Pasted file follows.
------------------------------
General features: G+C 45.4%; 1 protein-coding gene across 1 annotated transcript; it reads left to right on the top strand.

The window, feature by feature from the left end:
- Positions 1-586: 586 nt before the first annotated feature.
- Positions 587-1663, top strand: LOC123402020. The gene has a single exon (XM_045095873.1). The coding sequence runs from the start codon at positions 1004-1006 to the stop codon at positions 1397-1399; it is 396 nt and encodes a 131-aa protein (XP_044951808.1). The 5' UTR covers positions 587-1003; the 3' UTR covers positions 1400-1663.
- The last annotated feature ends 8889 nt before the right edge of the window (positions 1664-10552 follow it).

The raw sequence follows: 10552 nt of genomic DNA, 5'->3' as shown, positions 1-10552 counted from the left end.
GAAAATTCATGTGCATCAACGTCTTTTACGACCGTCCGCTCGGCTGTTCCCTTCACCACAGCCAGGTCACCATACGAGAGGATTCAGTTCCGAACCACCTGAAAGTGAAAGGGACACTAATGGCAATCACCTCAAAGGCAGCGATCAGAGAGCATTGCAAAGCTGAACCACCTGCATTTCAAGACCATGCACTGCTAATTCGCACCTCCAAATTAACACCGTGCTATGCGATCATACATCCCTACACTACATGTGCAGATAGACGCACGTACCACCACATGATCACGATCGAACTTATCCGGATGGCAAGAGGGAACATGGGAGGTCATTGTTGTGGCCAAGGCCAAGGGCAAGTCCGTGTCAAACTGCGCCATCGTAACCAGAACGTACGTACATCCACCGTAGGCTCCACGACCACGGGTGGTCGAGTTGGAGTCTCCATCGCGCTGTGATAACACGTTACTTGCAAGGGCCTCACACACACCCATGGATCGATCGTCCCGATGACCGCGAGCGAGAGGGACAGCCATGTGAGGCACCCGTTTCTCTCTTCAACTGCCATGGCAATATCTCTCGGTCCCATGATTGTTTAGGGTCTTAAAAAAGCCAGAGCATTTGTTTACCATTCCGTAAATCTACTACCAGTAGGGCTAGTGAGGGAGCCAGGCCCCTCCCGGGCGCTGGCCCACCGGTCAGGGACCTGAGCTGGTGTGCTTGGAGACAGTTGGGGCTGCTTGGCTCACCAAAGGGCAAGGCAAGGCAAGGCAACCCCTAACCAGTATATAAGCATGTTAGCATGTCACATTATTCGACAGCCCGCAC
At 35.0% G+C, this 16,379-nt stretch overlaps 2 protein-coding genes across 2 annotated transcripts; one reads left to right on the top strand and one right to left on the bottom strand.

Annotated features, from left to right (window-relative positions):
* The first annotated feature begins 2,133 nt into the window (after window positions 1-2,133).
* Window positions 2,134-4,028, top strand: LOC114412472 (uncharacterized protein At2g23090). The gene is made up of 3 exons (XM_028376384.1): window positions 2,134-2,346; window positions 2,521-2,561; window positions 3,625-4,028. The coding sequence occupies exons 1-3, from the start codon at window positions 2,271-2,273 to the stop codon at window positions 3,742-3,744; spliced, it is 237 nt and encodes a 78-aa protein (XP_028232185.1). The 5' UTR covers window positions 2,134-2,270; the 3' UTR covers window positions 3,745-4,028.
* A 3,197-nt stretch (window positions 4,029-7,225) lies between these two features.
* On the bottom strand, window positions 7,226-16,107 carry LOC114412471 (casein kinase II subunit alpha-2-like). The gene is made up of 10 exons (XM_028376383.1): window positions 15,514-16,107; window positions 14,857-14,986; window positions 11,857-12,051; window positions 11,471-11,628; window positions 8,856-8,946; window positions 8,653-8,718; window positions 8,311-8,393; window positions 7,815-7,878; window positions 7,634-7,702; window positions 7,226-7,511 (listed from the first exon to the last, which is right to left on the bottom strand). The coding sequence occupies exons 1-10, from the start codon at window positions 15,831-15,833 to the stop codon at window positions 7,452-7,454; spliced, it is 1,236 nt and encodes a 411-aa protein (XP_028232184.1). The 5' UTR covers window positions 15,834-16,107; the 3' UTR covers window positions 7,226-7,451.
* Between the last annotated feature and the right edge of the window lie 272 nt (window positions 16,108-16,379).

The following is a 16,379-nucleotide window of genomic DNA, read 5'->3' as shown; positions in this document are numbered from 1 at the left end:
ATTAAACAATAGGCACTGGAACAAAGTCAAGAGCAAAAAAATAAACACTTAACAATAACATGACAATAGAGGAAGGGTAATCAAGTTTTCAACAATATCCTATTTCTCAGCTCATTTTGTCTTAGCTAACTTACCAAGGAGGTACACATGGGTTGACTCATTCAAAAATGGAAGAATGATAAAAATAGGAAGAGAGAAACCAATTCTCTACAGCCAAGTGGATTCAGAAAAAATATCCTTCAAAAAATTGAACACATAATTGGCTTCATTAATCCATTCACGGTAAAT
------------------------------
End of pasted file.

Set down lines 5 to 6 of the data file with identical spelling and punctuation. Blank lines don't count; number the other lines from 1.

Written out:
- The last annotated feature ends 8889 nt before the right edge of the window (positions 1664-10552 follow it).

The raw sequence follows: 10552 nt of genomic DNA, 5'->3' as shown, positions 1-10552 counted from the left end.